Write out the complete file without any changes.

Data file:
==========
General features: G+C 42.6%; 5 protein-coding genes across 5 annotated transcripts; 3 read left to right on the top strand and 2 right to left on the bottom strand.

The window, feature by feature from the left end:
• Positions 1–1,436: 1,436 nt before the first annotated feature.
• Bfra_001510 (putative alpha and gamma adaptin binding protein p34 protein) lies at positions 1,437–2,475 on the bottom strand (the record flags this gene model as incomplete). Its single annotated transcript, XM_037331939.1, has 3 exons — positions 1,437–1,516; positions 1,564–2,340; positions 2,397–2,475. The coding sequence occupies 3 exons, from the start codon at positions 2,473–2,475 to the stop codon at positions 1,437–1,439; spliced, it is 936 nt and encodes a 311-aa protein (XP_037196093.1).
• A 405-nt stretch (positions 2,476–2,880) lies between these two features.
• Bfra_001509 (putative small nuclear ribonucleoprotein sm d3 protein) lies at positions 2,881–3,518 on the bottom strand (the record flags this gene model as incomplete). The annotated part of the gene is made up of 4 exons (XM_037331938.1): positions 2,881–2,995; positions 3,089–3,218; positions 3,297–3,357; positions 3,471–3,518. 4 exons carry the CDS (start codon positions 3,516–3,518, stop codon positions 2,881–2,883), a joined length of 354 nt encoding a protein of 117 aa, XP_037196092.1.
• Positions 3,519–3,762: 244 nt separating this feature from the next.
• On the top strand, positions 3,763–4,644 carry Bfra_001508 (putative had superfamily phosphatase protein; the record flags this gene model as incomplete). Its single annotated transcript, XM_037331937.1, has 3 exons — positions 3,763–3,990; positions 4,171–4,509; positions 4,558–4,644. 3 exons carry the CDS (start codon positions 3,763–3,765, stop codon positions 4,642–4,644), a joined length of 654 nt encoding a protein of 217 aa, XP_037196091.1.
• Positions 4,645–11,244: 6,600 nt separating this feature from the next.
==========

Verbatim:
General features: G+C 42.6%; 5 protein-coding genes across 5 annotated transcripts; 3 read left to right on the top strand and 2 right to left on the bottom strand.

The window, feature by feature from the left end:
• Positions 1–1,436: 1,436 nt before the first annotated feature.
• Bfra_001510 (putative alpha and gamma adaptin binding protein p34 protein) lies at positions 1,437–2,475 on the bottom strand (the record flags this gene model as incomplete). Its single annotated transcript, XM_037331939.1, has 3 exons — positions 1,437–1,516; positions 1,564–2,340; positions 2,397–2,475. The coding sequence occupies 3 exons, from the start codon at positions 2,473–2,475 to the stop codon at positions 1,437–1,439; spliced, it is 936 nt and encodes a 311-aa protein (XP_037196093.1).
• A 405-nt stretch (positions 2,476–2,880) lies between these two features.
• Bfra_001509 (putative small nuclear ribonucleoprotein sm d3 protein) lies at positions 2,881–3,518 on the bottom strand (the record flags this gene model as incomplete). The annotated part of the gene is made up of 4 exons (XM_037331938.1): positions 2,881–2,995; positions 3,089–3,218; positions 3,297–3,357; positions 3,471–3,518. 4 exons carry the CDS (start codon positions 3,516–3,518, stop codon positions 2,881–2,883), a joined length of 354 nt encoding a protein of 117 aa, XP_037196092.1.
• Positions 3,519–3,762: 244 nt separating this feature from the next.
• On the top strand, positions 3,763–4,644 carry Bfra_001508 (putative had superfamily phosphatase protein; the record flags this gene model as incomplete). Its single annotated transcript, XM_037331937.1, has 3 exons — positions 3,763–3,990; positions 4,171–4,509; positions 4,558–4,644. 3 exons carry the CDS (start codon positions 3,763–3,765, stop codon positions 4,642–4,644), a joined length of 654 nt encoding a protein of 217 aa, XP_037196091.1.
• Positions 4,645–11,244: 6,600 nt separating this feature from the next.